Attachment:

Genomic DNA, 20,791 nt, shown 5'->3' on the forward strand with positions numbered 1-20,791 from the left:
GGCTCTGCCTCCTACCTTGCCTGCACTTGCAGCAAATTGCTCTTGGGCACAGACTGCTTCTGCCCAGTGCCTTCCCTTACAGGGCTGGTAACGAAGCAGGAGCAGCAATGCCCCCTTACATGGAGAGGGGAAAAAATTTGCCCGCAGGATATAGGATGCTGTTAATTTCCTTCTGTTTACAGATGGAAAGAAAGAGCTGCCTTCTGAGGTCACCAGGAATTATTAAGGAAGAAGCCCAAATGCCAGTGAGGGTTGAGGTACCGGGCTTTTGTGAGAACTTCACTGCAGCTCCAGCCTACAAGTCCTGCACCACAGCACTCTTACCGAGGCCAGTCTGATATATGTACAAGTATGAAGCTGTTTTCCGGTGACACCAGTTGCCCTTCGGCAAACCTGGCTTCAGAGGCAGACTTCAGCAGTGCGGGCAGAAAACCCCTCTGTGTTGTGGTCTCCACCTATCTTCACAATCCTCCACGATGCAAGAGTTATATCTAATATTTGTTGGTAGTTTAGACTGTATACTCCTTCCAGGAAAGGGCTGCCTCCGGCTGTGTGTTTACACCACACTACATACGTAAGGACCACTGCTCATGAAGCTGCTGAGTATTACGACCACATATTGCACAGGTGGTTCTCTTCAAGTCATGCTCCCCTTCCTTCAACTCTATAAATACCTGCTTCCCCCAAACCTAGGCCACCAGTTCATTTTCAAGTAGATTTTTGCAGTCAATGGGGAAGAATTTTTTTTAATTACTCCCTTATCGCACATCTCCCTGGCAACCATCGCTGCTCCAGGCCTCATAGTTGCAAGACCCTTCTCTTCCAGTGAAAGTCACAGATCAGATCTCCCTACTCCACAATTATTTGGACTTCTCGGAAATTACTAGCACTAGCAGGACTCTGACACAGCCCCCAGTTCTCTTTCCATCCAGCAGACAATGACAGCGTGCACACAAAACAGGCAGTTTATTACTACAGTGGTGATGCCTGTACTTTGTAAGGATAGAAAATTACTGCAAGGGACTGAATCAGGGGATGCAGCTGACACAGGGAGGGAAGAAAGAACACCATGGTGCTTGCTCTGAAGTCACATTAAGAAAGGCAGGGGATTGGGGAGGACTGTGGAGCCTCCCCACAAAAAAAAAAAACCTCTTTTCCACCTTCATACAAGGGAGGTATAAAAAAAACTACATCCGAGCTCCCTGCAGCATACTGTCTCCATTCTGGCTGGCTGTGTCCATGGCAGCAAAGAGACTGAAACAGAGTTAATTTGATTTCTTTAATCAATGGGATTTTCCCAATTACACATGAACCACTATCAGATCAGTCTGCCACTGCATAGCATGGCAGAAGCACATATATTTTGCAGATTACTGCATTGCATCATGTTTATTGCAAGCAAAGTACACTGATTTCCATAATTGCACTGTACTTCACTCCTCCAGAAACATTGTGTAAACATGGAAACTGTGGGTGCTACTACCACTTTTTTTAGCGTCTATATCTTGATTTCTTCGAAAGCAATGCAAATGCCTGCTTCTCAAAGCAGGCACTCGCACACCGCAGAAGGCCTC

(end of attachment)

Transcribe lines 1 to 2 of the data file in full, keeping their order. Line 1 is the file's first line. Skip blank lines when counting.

Genomic DNA, 20,791 nt, shown 5'->3' on the forward strand with positions numbered 1-20,791 from the left:
GGCTCTGCCTCCTACCTTGCCTGCACTTGCAGCAAATTGCTCTTGGGCACAGACTGCTTCTGCCCAGTGCCTTCCCTTACAGGGCTGGTAACGAAGCAGGAGCAGCAATGCCCCCTTACATGGAGAGGGGAAAAAATTTGCCCGCAGGATATAGGATGCTGTTAATTTCCTTCTGTTTACAGATGGAAAGAAAGAGCTGCCTTCTGAGGTCACCAGGAATTATTAAGGAAGAAGCCCAAATGCCAGTGAGGGTTGAGGTACCGGGCTTTTGTGAGAACTTCACTGCAGCTCCAGCCTACAAGTCCTGCACCACAGCACTCTTACCGAGGCCAGTCTGATATATGTACAAGTATGAAGCTGTTTTCCGGTGACACCAGTTGCCCTTCGGCAAACCTGGCTTCAGAGGCAGACTTCAGCAGTGCGGGCAGAAAACCCCTCTGTGTTGTGGTCTCCACCTATCTTCACAATCCTCCACGATGCAAGAGTTATATCTAATATTTGTTGGTAGTTTAGACTGTATACTCCTTCCAGGAAAGGGCTGCCTCCGGCTGTGTGTTTACACCACACTACATACGTAAGGACCACTGCTCATGAAGCTGCTGAGTATTACGACCACATATTGCACAGGTGGTTCTCTTCAAGTCATGCTCCCCTTCCTTCAACTCTATAAATACCTGCTTCCCCCAAACCTAGGCCACCAGTTCATTTTCAAGTAGATTTTTGCAGTCAATGGGGAAGAATTTTTTTTAATTACTCCCTTATCGCACATCTCCCTGGCAACCATCGCTGCTCCAGGCCTCATAGTTGCAAGACCCTTCTCTTCCAGTGAAAGTCACAGATCAGATCTCCCTACTCCACAATTATTTGGACTTCTCGGAAATTACTAGCACTAGCAGGACTCTGACACAGCCCCCAGTTCTCTTTCCATCCAGCAGACAATGACAGCGTGCACACAAAACAGGCAGTTTATTACTACAGTGGTGATGCCTGTACTTTGTAAGGATAGAAAATTACTGCAAGGGACTGAATCAGGGGATGCAGCTGACACAGGGAGGGAAGAAAGAACACCATGGTGCTTGCTCTGAAGTCACATTAAGAAAGGCAGGGGATTGGGGAGGACTGTGGAGCCTCCCCACAAAAAAAAAAAACCTCTTTTCCACCTTCATACAAGGGAGGTATAAAAAAAACTACATCCGAGCTCCCTGCAGCATACTGTCTCCATTCTGGCTGGCTGTGTCCATGGCAGCAAAGAGACTGAAACAGAGTTAATTTGATTTCTTTAATCAATGGGATTTTCCCAATTACACATGAACCACTATCAGATCAGTCTGCCACTGCATAGCATGGCAGAAGCACATATATTTTGCAGATTACTGCATTGCATCATGTTTATTGCAAGCAAAGTACACTGATTTCCATAATTGCACTGTACTTCACTCCTCCAGAAACATTGTGTAAACATGGAAACTGTGGGTGCTACTACCACTTTTTTTAGCGTCTATATCTTGATTTCTTCGAAAGCAATGCAAATGCCTGCTTCTCAAAGCAGGCACTCGCACACCGCAGAAGGCCTC